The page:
Wednesday, September 14, 2005

Baseball Updates in The Crimson

THC follows up on several of the stories we've posted here. First, Frank Herrmann's exit:

While playing with the Oahu Paddlers in the Hawaii Collegiate Baseball League, the senior pitcher drew the attention of scouts on the strength of his rejuvenated right arm. In the past, the Rutherford, N.J. native had suffered from tendinitis at the ulnar nerve, hindering both his health and velocity.

But this summer, finally “truly healthy” for the first time, Herrmann—who went 5-1 with a 3.09 ERA last year—was hitting 93 MPH on the radar gun.

After being considered by the Kansas City Royals and the Red Sox, the starter was approached by Indians scout Don Lyle, who offered him the best deal.

Herrmann, who stands 6’4, 220-lbs., calls the time he spent mulling over signing and thus leaving Harvard baseball the “toughest three weeks” of his life.

“I talked to everyone,” he said. “I talked to my family, friends. I talked to Zak, Coach Walsh, Coach Hyde.”

The notion of “What if?” ultimately proved too glaring for Herrmann to ignore. He figured that if he pitched for the Crimson in 2006 and did poorly, or got hurt once again, the prospect of another contract coming along would be slim.

So the Indians threw out a number, offered to help pay for school, and included a signing bonus. Former Boston Red Sox general manager Dan Duquette—whom Herrmann played for in the New England Collegiate Baseball League two summers ago—helped negotiate the deal for him and his family.

“I was a part of the best team ever in my opinion,” Herrmann said. “But I might never get this opportunity again.”

Today, Herrmann is back at school, living with his roommates and readying for the fall semester.

He’ll practice and work out with the team, he says, and then head to wherever the Indians send him in March. He is “99.9 percent sure” that he’ll return next fall to get his degree in government.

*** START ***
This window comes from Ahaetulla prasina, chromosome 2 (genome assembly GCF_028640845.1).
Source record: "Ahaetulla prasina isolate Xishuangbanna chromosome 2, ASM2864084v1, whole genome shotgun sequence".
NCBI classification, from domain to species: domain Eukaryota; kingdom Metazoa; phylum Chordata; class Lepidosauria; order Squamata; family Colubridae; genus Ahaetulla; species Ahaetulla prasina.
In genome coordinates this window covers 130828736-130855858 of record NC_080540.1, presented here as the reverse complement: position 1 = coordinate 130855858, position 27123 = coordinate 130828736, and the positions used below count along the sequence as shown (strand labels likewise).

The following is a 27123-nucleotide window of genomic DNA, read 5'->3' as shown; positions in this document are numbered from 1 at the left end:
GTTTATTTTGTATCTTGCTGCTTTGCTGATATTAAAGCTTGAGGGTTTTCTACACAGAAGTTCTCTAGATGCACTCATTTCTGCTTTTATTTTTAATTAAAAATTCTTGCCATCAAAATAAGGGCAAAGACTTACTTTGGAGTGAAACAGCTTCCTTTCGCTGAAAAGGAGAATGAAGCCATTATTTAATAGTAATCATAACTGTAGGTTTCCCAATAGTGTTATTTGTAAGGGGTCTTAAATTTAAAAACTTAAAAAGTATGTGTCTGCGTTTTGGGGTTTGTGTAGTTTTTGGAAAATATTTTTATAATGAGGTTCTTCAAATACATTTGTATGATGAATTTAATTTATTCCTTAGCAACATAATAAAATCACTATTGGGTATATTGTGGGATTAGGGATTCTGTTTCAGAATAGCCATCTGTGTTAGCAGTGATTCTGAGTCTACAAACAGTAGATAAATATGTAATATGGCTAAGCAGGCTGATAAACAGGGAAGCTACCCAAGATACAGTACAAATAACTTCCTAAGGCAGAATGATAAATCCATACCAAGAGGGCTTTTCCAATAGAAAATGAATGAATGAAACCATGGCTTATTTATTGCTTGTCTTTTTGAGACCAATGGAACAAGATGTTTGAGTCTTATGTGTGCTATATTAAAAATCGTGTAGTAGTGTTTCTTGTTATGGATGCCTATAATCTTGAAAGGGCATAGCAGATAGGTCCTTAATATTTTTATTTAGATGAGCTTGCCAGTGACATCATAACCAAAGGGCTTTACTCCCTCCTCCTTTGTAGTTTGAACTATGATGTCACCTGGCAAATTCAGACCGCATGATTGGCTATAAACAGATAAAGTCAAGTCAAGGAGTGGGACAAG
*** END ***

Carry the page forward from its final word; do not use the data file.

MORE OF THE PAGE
The same article also discusses Zak Farkes' summer:

“My main goal was to get experience this summer,” he says. “If I deliberated, waited until next year, I might’ve missed 100 or so at-bats. The wheels would’ve been going too fast. It would’ve been my first spring training—with no pro experience.”

Farkes acknowledged he “was pressing” during a short season at Class A ball this summer. His stint with Lowell—which finished just short of playoff contention in the New York-Penn League—somewhat resembled his junior season at Harvard, in which a slow start was topped with a season-ending hot streak.

Farkes hit two home runs in the season’s final week, but finished with a disappointing .174 average in 132 at-bats.

“You learn a lot about yourself,” he says of unfulfilled expectations. “But [the minors are] not really about stats. It’s more about learning to play the game.”

Despite the rough summer, the Red Sox were impressed with Farkes’ finish.

After working towards his Harvard degree this fall and living with roommate Frank Herrmann in Eliot House, he will report to spring training in March.

The article also reports that John Wolff, whose selection in the late rounds of the draft surprised many, has signed with the White Sox.

The Crimson then devotes a separate article to Schuyler Mann's signing with the Yankees:

“I hadn’t talked to any scouts in a while,” Mann says. “By that time, I’d basically given up any thought of baseball. As far as I knew, they weren’t signing people that late.”

When the Yankees came calling, Mann was at home in Corvallis, Mont., engaging in his favorite hobby, fresh-water fishing, and entertaining designs on joining the family jewelry business.

Finally, there's this on other players' summer league stints.

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